The primary objective of structural map making and map interpretation is to develop an internally consistent three-dimensional picture of the structure that agrees with all the data. This can be difficult or ambiguous because the complete structure is usually undersampled. Thus an interpretation of the complete geometry will probably require a significant number of inferences, as, for example, in the interpolation of a folded surface between the observation points. Constraints on the interpretation are both topological and mechanical. The basic elements of map-scale structure are the geometries of folds and faults, the shapes and thicknesses of units, and the contact types. This chapter provides a short review of the basic elements of the structural and stratigraphic geometries that will be interpreted in later chapters, reviews some of the primary mechanical factors that control the geometry of map-scale folds and faults, and examines the typical sources of data for structural interpretation and their inherent errors.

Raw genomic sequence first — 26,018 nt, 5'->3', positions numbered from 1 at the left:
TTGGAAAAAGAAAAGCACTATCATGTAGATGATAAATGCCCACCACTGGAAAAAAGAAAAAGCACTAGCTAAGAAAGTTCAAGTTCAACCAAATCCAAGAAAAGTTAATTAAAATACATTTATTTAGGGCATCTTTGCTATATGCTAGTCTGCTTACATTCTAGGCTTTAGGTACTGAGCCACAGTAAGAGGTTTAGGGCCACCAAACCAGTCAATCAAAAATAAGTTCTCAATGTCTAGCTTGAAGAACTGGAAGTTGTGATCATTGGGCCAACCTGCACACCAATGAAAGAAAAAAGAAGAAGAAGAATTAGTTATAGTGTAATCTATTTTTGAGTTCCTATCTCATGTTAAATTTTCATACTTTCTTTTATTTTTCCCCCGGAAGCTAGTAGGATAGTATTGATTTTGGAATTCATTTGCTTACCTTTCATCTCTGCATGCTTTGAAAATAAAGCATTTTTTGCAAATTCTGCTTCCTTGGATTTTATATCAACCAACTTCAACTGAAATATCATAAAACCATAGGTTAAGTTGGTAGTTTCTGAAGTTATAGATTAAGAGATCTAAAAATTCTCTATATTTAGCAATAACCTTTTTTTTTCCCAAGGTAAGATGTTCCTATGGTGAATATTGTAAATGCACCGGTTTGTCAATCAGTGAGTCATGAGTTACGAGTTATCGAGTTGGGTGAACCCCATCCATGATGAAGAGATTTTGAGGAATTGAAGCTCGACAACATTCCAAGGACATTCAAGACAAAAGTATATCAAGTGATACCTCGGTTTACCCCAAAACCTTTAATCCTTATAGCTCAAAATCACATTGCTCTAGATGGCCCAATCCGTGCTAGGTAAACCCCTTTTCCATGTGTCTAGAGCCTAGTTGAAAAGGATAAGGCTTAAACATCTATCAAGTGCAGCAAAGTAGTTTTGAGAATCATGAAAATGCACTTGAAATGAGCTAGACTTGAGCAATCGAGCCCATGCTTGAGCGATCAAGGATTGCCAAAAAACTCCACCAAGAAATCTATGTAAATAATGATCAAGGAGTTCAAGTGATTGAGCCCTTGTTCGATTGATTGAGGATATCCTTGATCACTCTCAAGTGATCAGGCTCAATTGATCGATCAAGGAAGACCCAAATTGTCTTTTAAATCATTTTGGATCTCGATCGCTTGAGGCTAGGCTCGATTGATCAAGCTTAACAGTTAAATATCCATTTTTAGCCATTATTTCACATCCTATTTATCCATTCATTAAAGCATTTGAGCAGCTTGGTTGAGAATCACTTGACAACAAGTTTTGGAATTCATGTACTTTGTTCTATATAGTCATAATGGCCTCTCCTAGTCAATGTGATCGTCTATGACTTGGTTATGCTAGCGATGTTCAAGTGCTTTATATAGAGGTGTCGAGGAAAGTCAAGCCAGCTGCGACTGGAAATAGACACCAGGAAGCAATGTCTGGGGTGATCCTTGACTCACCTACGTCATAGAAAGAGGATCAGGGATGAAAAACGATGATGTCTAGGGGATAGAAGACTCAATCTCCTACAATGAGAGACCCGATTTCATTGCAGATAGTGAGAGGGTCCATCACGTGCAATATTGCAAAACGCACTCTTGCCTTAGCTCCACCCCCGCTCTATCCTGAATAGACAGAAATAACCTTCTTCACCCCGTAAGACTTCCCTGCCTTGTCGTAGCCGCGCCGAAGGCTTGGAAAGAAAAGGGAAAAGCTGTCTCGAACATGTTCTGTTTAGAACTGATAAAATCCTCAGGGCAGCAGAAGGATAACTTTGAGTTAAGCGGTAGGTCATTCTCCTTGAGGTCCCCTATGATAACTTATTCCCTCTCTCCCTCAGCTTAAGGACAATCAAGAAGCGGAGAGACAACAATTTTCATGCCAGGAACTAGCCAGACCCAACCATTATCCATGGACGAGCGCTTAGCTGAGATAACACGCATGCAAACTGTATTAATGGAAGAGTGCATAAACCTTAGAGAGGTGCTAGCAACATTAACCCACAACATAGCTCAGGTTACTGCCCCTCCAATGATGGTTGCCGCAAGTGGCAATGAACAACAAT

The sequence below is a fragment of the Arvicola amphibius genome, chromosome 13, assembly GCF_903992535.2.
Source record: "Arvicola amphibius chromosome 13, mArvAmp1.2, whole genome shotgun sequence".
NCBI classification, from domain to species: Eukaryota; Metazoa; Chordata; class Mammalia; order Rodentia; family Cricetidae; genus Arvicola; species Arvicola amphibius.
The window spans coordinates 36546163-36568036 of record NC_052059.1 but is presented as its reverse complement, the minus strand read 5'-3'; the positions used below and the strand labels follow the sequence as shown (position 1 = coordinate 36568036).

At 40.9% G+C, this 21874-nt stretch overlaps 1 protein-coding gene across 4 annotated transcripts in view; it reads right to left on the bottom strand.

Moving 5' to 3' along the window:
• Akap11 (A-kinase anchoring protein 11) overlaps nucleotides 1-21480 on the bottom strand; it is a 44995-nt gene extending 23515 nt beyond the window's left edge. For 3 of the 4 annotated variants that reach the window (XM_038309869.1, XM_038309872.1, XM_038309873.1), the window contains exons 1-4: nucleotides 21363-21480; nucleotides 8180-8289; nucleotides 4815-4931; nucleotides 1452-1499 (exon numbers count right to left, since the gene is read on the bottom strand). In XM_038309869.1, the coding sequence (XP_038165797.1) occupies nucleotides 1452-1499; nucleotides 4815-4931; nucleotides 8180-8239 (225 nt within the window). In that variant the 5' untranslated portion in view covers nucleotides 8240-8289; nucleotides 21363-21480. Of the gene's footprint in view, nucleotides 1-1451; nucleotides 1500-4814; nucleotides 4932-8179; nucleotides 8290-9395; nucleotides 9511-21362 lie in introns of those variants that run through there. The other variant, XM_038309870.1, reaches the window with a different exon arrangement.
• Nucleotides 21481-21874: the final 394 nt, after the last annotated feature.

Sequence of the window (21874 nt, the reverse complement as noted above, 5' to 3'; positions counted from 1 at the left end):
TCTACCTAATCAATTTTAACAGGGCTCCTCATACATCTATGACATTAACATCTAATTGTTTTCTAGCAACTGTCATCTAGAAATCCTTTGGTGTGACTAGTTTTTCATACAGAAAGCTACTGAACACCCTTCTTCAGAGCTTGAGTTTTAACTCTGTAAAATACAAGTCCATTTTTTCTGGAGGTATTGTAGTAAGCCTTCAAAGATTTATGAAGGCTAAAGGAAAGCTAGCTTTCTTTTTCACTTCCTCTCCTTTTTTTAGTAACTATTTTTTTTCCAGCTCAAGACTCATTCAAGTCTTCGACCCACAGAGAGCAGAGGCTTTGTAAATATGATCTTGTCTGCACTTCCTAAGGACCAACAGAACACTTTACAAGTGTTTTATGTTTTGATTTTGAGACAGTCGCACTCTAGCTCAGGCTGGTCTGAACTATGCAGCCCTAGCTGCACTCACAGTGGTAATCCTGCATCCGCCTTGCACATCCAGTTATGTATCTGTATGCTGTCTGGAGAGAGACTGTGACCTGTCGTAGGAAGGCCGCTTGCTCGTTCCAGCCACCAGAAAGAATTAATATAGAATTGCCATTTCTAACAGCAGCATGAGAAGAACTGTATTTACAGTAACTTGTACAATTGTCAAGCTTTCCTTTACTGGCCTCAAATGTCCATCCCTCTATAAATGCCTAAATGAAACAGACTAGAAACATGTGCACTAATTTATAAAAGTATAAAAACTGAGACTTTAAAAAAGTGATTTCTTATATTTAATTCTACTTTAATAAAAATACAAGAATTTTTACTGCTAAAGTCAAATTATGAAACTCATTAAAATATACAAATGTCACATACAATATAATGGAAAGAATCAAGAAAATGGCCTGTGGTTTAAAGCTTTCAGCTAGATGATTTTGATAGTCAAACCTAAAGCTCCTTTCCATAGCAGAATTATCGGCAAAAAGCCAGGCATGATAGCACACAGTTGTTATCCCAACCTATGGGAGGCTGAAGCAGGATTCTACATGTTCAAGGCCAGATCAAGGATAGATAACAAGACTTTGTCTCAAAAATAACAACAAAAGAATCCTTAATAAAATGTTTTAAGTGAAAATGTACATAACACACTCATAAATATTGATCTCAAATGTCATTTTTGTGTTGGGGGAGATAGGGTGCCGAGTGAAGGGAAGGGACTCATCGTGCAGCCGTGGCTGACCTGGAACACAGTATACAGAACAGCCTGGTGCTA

- Fault Slip
These keywords were added by machine and not by the authors. This process is experimental and the keywords may be updated as the learning algorithm improves.